Georgia board denies clemency, Gissendaner set to be executed Tuesday night

This is an archived article and the information in the article may be outdated. Please look at the time stamp on the story to see when it was last updated.

Kelly Renee Gissendaner, 47, was convicted in a February 1997 murder plot that targeted her husband in suburban Atlanta, Georgia.

JACKSON, Ga. — Pleas from Kelly Gissendaner’s children and a last-minute letter on behalf of the Pope didn’t sway the Georgia Board of Pardons and Parole Tuesday.

In a news release, the panel said it had denied clemency for the 47-year-old death row inmate, who was convicted of murder for convincing her lover to kill her husband in 1997.

While awaiting an answer from the board, a representative for Pope Francis sent a letter saying that his Holiness wanted the board to spare Gissendaner’s life.

“While not wishing to minimize the gravity of the crime for which Ms. Gissendaner has been convicted, and while sympathizing with the victims, I nonetheless implore you, in consideration of the reasons that have been presented to your Board, to commute the sentence to one that would better express both justice and mercy,” the letter read.

She’s scheduled to die by lethal injection at 7 p.m. Tuesday at the Georgia Diagnostic and Classification Prison in Jackson.

Gissendaner is the state’s first female convict to be executed in 70 years.

The board had the option of commuting her sentence to life in prison, but chose not to do so.

It’s very rare to execute women. Only 15 female inmates have been put to death in the United States since 1976, according to the Death Penalty Information Center. The last woman in Georgia was executed in the electric chair in 1945.

Gissendaner was sentenced to death for the 1997 crime in which she convinced her boyfriend, Gregory Owen, to kill her husband Douglas.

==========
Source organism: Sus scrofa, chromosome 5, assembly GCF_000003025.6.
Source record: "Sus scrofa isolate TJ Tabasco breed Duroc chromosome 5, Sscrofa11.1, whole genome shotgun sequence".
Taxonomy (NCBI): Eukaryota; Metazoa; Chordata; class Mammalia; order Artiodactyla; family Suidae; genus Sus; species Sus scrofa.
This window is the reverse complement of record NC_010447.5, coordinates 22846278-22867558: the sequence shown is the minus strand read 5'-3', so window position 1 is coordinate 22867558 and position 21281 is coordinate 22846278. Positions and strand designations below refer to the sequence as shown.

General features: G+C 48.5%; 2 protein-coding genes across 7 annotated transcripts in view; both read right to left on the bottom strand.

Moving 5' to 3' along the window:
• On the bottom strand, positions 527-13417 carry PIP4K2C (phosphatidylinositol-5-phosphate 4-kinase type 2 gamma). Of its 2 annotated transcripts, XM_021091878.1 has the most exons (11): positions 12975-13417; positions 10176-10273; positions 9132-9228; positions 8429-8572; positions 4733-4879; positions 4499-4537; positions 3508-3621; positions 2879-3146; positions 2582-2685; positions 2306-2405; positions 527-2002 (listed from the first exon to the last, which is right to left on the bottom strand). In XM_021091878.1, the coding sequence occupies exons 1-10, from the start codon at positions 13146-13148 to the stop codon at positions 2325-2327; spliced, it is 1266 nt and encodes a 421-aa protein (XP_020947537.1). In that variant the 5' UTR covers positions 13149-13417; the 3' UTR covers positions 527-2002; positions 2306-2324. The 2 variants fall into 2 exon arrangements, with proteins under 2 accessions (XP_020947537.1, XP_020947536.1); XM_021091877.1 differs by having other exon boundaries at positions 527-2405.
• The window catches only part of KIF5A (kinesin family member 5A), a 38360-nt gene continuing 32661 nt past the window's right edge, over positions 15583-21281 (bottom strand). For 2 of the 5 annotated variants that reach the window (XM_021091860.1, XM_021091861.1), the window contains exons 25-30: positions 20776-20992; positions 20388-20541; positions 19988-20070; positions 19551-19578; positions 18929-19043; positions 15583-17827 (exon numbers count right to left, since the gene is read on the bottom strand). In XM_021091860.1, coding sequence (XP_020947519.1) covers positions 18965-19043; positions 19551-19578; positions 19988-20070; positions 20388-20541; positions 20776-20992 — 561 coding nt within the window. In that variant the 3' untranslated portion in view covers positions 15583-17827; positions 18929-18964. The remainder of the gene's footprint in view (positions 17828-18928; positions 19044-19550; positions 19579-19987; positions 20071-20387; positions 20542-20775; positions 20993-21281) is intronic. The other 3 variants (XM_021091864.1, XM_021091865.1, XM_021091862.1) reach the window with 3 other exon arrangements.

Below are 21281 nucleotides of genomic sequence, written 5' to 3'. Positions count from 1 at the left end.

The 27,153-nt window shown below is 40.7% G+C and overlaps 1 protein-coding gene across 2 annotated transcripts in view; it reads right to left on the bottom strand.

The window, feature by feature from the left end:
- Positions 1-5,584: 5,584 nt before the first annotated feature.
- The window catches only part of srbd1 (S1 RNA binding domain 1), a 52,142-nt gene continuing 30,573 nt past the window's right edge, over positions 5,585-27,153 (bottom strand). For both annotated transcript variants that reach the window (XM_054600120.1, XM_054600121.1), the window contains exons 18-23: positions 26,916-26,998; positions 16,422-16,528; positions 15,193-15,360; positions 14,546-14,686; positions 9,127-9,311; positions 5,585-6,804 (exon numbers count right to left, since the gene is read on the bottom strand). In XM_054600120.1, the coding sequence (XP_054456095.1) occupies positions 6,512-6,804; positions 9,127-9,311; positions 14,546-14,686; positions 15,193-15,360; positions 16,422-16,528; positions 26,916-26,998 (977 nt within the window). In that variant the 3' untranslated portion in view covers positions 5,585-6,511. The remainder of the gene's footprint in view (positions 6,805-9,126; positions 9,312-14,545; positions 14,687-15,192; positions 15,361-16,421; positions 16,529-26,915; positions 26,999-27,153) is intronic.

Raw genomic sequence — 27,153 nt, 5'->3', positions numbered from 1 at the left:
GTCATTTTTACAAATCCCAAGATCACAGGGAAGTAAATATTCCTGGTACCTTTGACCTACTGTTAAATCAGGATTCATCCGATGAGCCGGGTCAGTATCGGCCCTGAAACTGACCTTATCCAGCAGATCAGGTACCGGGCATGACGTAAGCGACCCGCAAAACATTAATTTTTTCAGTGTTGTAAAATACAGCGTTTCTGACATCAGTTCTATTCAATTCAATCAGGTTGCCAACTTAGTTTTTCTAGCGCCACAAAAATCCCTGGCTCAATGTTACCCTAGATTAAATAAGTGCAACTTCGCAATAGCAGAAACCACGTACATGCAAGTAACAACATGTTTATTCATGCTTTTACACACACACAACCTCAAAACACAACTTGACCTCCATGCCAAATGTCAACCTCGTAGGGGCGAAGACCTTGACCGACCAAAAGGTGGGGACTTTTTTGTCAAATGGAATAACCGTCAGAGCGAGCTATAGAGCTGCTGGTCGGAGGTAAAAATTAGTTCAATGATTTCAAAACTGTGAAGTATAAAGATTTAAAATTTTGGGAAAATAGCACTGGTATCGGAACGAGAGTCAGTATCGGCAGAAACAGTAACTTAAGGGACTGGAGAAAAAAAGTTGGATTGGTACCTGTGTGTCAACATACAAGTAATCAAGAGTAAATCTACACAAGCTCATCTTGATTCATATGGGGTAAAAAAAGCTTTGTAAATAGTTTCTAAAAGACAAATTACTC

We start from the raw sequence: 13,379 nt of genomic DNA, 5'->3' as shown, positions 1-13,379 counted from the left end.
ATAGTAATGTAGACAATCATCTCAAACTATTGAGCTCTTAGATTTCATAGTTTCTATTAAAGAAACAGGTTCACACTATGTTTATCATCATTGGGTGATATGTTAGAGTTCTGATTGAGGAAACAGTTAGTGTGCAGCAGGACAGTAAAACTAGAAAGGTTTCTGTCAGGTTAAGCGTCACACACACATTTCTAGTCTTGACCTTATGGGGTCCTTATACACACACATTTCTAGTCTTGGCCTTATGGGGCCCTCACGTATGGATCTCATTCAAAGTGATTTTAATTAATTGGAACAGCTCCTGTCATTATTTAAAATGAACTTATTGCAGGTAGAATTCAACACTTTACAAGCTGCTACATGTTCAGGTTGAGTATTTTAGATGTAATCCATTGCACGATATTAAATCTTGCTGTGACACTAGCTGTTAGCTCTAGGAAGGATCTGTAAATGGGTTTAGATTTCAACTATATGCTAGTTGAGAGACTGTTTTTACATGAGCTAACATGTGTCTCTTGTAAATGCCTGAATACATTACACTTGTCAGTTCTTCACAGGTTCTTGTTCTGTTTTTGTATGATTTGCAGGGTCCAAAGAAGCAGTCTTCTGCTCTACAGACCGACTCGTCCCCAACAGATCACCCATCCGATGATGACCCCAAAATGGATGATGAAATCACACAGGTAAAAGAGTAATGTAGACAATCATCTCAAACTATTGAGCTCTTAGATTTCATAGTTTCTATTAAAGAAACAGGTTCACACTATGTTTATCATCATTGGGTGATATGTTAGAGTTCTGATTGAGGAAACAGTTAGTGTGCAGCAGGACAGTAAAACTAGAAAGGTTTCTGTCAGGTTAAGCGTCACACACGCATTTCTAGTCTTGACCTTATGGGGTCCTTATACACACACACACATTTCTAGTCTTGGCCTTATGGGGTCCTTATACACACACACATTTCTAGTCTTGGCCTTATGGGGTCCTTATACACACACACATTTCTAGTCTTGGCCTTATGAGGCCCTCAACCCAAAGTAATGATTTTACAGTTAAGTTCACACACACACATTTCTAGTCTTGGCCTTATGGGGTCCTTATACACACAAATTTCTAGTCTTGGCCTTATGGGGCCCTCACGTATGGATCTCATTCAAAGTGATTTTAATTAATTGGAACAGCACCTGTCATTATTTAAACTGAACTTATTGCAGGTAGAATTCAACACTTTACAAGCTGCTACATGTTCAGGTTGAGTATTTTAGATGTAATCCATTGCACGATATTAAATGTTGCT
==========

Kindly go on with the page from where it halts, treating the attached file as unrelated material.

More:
His family issued a statement Tuesday which stated, in part, “As the murderer, she’s [Kelly] been given more rights and opportunity over the last 18 years than she ever afforded to Doug, who, again, is the victim here. She had no mercy, gave him no rights, no choices, nor the opportunity to live his life. His life was not hers to take.”

“Kelly planned and executed Doug’s murder,” it read. “She targeted him and his death was intentional. Kelly chose to have her day in court and after hearing the facts of this case, a jury of her peers sentenced her to death.”

There had been a big push to keep her from being executed, including from her children, who pleaded for her life.

“My dad would not want my mom to be executed, even knowing her role in his murder,” Kayla Gissendaner said in a statement. “He would not want us to endure another devastating loss.”

The daughter said her mother has changed over the past 18 years.

“I had to face what my mom had done and find a way to forgive her,” Kayla Gissendaner said. “In the process, I saw that my mom had struggled through the years to come to grips with what she had done and face her own horror about her actions.”

More than 90,000 people signed a petition urging Gov. Nathan Deal to halt her execution, claiming the mother of three has turned her life around and calling her a “powerful voice for good.”

“While incarcerated, she has been a pastoral presence to many, teaching, preaching and living a life of purpose,” the petition states. “Kelly is a living testament to the possibility of change and the power of hope. She is an extraordinary example of the rehabilitation that the corrections system aims to produce.”

Officials had previously set a date and called off the execution in February due to inclement weather. A few days later, the department of corrections indefinitely postponed Gissendaner’s execution after finding “cloudy” lethal injection drugs.